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If I create a floating disk, and another creature or person decided to try to break it, how durable is it? Does it have the hardness of a wall of force?

Comparing it to other force spells, such as Instant Weapon which states a hardness and health, as well as Wall of Force and Resilient Sphere have a DIFFERENT hardness, and Force Sword clearly states it cannot be attacked. Floating disk states neither of these, and as a result I find it unclear as to which behavior this spell falls into.

Instant Armor states nether, only that it acts in every way like the armor it replicates, so presumably has the HP of the armor when sundered. (However armor hardness is based on material so im presuming this replicates standard materials?)

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The floating disk is an Evocation (Force) effect, meaning it is not strictly defined as an object. It extends into the ethereal plane and is immune to all damage. The only way to "destroy" it is via the use of specialized magic (e.g. dispelling/disjunction), or by meeting one of the conditions that are stated in the Floating Disk spell description, i.e. [emphasis my own]:

The disk winks out of existence when the spell duration expires. The disk also winks out if you move beyond its range or try to take the disk more than 3 feet away from the surface beneath it. When the disk winks out, whatever it was supporting falls to the surface beneath it.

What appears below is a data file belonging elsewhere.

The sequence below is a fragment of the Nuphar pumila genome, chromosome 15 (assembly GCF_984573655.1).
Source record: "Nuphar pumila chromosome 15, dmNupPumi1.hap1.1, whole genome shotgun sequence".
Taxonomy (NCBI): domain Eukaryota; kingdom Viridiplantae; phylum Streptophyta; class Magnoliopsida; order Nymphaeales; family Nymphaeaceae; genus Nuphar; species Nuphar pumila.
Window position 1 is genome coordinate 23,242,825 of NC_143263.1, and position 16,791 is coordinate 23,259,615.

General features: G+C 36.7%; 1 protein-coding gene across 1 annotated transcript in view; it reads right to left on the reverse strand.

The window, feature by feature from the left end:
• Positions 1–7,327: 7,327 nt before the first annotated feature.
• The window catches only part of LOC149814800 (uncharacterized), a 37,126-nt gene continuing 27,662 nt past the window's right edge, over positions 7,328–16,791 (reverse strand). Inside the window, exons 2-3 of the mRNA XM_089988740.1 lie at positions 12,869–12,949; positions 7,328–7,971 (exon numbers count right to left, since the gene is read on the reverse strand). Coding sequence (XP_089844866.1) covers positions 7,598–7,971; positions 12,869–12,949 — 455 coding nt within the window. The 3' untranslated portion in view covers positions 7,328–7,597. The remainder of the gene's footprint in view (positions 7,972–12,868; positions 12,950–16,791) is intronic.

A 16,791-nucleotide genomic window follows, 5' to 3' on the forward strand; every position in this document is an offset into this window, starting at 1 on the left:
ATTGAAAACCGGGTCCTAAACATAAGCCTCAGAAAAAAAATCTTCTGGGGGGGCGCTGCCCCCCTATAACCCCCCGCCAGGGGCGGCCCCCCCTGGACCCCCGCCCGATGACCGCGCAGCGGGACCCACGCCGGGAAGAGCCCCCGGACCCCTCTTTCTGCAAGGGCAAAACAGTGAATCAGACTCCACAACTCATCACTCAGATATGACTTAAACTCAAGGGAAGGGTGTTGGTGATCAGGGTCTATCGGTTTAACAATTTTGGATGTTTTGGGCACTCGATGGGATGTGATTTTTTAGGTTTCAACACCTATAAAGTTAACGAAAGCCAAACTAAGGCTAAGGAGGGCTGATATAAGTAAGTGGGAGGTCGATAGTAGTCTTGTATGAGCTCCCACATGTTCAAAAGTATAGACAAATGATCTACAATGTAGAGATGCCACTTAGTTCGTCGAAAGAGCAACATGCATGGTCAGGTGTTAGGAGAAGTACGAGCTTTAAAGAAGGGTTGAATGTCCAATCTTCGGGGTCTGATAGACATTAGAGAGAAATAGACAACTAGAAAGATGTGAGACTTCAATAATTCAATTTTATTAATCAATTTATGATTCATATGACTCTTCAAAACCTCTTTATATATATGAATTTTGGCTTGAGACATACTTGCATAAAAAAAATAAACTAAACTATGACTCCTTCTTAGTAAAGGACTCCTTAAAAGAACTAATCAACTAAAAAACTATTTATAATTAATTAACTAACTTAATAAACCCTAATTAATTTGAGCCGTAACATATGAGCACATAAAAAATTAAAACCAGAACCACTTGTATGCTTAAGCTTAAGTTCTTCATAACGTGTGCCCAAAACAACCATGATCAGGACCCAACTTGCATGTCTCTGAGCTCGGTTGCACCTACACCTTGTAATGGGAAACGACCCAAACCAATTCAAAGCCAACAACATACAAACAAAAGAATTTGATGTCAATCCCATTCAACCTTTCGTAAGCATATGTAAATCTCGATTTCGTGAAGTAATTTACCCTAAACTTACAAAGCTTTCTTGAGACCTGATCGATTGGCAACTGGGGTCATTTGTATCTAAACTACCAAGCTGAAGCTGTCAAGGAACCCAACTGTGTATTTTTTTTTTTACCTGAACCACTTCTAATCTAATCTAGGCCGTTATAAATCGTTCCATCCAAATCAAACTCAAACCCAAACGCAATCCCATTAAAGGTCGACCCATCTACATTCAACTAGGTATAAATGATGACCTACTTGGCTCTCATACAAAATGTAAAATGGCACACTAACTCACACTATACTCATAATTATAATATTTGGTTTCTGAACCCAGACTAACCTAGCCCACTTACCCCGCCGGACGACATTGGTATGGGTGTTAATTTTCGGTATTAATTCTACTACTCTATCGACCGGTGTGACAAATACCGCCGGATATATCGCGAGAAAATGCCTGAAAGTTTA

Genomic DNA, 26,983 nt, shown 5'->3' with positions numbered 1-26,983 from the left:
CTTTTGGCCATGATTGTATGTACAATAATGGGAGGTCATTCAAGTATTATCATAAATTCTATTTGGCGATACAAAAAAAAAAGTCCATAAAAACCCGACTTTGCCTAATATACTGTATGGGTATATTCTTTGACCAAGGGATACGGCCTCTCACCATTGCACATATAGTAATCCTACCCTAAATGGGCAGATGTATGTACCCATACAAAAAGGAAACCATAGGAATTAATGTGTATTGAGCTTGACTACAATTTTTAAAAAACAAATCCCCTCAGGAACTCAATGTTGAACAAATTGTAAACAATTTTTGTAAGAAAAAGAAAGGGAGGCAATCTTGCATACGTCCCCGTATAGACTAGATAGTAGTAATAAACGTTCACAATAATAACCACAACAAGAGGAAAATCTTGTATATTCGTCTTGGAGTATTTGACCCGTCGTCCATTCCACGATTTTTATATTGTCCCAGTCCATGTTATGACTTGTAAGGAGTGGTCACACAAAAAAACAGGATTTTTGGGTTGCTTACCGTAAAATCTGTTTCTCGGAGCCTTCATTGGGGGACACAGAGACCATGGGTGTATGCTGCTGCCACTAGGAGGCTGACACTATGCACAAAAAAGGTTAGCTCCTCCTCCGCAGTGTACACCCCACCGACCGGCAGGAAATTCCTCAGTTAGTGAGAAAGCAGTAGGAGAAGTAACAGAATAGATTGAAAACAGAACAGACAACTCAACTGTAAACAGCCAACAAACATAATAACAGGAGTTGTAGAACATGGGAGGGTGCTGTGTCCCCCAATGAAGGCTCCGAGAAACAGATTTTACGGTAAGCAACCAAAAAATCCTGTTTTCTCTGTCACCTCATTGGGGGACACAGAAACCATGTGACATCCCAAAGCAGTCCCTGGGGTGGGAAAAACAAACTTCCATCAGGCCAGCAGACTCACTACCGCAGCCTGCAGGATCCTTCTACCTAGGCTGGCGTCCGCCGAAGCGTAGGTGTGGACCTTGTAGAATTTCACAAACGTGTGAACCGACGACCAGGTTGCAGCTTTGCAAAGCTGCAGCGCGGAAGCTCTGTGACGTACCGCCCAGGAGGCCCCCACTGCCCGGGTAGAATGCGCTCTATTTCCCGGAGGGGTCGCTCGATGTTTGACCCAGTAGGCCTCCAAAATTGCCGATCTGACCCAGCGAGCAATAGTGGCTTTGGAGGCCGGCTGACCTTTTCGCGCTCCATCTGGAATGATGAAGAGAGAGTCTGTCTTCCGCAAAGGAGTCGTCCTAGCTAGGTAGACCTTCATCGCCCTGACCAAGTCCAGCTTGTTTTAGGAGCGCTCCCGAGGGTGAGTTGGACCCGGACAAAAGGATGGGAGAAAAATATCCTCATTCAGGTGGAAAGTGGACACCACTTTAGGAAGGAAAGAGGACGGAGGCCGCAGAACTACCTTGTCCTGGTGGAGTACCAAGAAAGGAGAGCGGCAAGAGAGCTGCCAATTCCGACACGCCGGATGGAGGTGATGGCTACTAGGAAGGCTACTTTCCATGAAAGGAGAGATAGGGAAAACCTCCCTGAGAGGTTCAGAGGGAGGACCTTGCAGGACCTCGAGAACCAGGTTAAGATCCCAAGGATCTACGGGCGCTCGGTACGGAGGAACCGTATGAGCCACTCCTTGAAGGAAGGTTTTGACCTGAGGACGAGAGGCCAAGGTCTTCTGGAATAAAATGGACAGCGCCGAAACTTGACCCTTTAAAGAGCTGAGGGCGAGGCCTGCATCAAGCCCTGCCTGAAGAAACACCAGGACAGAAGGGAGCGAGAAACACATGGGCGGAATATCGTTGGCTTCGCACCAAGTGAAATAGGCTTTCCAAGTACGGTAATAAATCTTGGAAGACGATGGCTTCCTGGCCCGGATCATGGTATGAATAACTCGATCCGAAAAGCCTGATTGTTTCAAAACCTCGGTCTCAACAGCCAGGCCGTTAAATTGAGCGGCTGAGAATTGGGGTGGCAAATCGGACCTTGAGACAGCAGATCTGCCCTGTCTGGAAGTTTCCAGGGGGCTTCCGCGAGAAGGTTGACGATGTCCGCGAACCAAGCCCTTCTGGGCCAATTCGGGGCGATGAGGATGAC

So, the smartest way for an enemy to attack the floating disk would simply be to overburden it somehow (i.e. jumping on top of it in full plate?), attempting to pick it up above the 3 ft limit (an interesting question in and of itself...), or pulling the caster out of range of the floating disk.

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The Floating Disk is invulnerable.

I'm constructing my answer based on a couple of things:

First, spells that create an unusual object that is vulnerable to damage typically give stats for just how hard that object is to damage. For summoning spells these are usually a stat block, but if not, the spell will tell you how to damage it. For example, look at Unseen Servant:

The servant cannot attack in any way; it is never allowed an attack roll. It cannot be killed, but it dissipates if it takes 6 points of damage from area attacks. (It gets no saves against attacks.)

Because the spell tells us exactly how you damage the Servant, we can assume that it is vulnerable to damage. Compare this to spells like Arcane Eye or Umbral Weapon, two spells that create similar projections but don't give hit points or AC for the projection, because it is not possible to damage them with conventional means (although they could still likely be Dispelled). When we view it this way, Floating Disk clearly falls into the latter category.

Second, what the spell creates is not an object in the physical sense. It is a projection of force, as detailed in the spell description:

You create a slightly concave, circular plane of force that follows you about and carries loads for you.

It's kind of like asking, how durable is a Magic Missile? The answer is, infinitely. Or 1d4+1 damage, depending on what end of it you're standing.